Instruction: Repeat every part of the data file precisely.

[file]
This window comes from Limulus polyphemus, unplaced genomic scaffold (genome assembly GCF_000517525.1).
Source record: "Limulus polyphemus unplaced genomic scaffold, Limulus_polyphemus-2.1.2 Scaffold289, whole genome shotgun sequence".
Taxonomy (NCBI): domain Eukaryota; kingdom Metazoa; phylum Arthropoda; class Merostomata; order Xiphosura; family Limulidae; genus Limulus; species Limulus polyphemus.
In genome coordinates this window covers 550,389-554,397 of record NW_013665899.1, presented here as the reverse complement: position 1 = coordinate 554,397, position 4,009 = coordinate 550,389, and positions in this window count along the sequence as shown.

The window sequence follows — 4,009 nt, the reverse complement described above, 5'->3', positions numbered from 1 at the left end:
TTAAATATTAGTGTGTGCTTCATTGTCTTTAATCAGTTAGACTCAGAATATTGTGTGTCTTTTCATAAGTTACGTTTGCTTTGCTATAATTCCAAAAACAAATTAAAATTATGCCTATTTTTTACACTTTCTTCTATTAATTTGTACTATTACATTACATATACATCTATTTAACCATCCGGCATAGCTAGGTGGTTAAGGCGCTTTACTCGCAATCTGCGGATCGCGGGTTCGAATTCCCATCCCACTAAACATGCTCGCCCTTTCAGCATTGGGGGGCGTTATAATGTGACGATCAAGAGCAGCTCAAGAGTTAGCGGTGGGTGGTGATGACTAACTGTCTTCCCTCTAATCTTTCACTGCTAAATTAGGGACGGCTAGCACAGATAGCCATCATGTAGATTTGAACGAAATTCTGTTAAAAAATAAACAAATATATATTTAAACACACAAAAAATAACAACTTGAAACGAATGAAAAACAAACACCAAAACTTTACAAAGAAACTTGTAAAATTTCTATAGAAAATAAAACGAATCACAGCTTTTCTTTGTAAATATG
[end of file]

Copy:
This window comes from Limulus polyphemus, unplaced genomic scaffold (genome assembly GCF_000517525.1).
Source record: "Limulus polyphemus unplaced genomic scaffold, Limulus_polyphemus-2.1.2 Scaffold289, whole genome shotgun sequence".
Taxonomy (NCBI): domain Eukaryota; kingdom Metazoa; phylum Arthropoda; class Merostomata; order Xiphosura; family Limulidae; genus Limulus; species Limulus polyphemus.
In genome coordinates this window covers 550,389-554,397 of record NW_013665899.1, presented here as the reverse complement: position 1 = coordinate 554,397, position 4,009 = coordinate 550,389, and positions in this window count along the sequence as shown.

The window sequence follows — 4,009 nt, the reverse complement described above, 5'->3', positions numbered from 1 at the left end:
TTAAATATTAGTGTGTGCTTCATTGTCTTTAATCAGTTAGACTCAGAATATTGTGTGTCTTTTCATAAGTTACGTTTGCTTTGCTATAATTCCAAAAACAAATTAAAATTATGCCTATTTTTTACACTTTCTTCTATTAATTTGTACTATTACATTACATATACATCTATTTAACCATCCGGCATAGCTAGGTGGTTAAGGCGCTTTACTCGCAATCTGCGGATCGCGGGTTCGAATTCCCATCCCACTAAACATGCTCGCCCTTTCAGCATTGGGGGGCGTTATAATGTGACGATCAAGAGCAGCTCAAGAGTTAGCGGTGGGTGGTGATGACTAACTGTCTTCCCTCTAATCTTTCACTGCTAAATTAGGGACGGCTAGCACAGATAGCCATCATGTAGATTTGAACGAAATTCTGTTAAAAAATAAACAAATATATATTTAAACACACAAAAAATAACAACTTGAAACGAATGAAAAACAAACACCAAAACTTTACAAAGAAACTTGTAAAATTTCTATAGAAAATAAAACGAATCACAGCTTTTCTTTGTAAATATG